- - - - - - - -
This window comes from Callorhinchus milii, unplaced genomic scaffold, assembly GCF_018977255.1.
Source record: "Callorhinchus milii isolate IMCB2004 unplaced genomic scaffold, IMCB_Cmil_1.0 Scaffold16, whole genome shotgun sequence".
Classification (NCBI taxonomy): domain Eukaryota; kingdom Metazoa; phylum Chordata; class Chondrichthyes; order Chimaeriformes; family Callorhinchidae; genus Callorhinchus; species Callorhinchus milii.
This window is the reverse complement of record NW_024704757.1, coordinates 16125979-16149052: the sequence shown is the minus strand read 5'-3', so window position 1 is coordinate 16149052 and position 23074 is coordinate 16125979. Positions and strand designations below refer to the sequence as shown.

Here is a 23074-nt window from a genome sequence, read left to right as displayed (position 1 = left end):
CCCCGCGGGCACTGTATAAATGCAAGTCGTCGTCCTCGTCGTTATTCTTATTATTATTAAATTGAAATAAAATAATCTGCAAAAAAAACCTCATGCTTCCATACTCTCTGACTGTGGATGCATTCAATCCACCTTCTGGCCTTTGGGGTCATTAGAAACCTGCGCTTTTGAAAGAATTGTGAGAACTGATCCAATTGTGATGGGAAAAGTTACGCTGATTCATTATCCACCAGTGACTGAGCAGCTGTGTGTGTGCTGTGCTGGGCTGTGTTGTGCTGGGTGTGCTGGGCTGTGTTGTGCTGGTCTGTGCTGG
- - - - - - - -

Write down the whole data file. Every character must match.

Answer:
This window comes from Callorhinchus milii, unplaced genomic scaffold, assembly GCF_018977255.1.
Source record: "Callorhinchus milii isolate IMCB2004 unplaced genomic scaffold, IMCB_Cmil_1.0 Scaffold16, whole genome shotgun sequence".
Classification (NCBI taxonomy): domain Eukaryota; kingdom Metazoa; phylum Chordata; class Chondrichthyes; order Chimaeriformes; family Callorhinchidae; genus Callorhinchus; species Callorhinchus milii.
This window is the reverse complement of record NW_024704757.1, coordinates 16125979-16149052: the sequence shown is the minus strand read 5'-3', so window position 1 is coordinate 16149052 and position 23074 is coordinate 16125979. Positions and strand designations below refer to the sequence as shown.

Here is a 23074-nt window from a genome sequence, read left to right as displayed (position 1 = left end):
CCCCGCGGGCACTGTATAAATGCAAGTCGTCGTCCTCGTCGTTATTCTTATTATTATTAAATTGAAATAAAATAATCTGCAAAAAAAACCTCATGCTTCCATACTCTCTGACTGTGGATGCATTCAATCCACCTTCTGGCCTTTGGGGTCATTAGAAACCTGCGCTTTTGAAAGAATTGTGAGAACTGATCCAATTGTGATGGGAAAAGTTACGCTGATTCATTATCCACCAGTGACTGAGCAGCTGTGTGTGTGCTGTGCTGGGCTGTGTTGTGCTGGGTGTGCTGGGCTGTGTTGTGCTGGTCTGTGCTGG